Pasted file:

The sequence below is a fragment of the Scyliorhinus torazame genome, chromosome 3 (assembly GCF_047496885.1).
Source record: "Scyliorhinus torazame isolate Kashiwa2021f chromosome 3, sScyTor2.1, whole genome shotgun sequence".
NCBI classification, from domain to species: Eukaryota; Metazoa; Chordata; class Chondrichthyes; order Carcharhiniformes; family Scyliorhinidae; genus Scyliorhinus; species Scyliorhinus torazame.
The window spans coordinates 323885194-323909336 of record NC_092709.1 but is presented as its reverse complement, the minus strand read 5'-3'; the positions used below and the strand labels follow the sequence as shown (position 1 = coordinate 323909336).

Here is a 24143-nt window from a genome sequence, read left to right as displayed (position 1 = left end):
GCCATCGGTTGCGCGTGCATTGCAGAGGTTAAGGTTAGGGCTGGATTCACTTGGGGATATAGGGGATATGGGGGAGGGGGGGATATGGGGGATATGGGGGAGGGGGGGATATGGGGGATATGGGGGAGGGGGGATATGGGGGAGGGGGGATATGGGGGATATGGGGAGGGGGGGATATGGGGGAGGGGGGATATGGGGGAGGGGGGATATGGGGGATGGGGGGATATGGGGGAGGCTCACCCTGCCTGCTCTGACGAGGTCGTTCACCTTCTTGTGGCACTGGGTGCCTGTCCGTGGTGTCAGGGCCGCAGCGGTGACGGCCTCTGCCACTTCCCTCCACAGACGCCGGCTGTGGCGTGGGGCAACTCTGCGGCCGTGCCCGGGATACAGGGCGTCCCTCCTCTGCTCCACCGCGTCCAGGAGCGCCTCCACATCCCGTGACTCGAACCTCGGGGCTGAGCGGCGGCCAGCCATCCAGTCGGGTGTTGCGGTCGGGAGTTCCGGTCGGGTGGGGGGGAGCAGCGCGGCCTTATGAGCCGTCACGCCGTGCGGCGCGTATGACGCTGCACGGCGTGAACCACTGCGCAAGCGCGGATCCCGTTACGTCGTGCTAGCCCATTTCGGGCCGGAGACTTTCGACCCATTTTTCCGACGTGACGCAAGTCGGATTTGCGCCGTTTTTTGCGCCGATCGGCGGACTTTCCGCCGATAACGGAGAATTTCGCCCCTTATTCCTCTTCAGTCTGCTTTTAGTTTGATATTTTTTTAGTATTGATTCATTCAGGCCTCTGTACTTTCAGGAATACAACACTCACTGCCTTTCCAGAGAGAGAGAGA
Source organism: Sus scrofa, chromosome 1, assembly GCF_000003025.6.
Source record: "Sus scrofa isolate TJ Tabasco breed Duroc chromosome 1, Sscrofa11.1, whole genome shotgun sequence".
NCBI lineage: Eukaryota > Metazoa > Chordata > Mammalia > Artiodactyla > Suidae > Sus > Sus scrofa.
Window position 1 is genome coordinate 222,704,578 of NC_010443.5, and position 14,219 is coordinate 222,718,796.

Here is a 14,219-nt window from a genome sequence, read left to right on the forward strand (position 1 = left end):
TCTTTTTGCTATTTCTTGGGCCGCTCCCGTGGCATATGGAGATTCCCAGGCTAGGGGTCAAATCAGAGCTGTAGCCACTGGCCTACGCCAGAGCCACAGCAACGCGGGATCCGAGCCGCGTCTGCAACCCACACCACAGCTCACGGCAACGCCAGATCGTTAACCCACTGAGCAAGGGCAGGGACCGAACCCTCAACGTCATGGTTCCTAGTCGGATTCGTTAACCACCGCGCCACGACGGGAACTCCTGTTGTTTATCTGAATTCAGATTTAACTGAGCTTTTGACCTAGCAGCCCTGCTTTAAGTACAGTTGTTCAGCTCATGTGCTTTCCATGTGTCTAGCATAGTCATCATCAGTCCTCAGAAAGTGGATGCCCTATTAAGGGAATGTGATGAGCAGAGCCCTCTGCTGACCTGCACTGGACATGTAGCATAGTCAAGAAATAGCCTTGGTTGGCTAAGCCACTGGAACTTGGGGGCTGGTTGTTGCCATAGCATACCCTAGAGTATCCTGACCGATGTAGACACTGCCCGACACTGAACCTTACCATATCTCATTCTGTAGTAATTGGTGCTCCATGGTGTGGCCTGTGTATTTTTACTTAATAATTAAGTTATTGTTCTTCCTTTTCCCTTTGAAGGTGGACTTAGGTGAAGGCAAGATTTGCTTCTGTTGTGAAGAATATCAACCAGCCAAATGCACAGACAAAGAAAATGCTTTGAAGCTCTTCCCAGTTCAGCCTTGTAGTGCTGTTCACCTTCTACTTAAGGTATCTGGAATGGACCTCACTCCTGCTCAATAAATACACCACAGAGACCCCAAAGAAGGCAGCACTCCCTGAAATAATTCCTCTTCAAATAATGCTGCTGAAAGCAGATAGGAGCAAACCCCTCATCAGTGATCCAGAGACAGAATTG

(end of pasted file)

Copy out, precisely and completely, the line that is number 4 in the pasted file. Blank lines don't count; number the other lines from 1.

The window spans coordinates 323885194-323909336 of record NC_092709.1 but is presented as its reverse complement, the minus strand read 5'-3'; the positions used below and the strand labels follow the sequence as shown (position 1 = coordinate 323909336).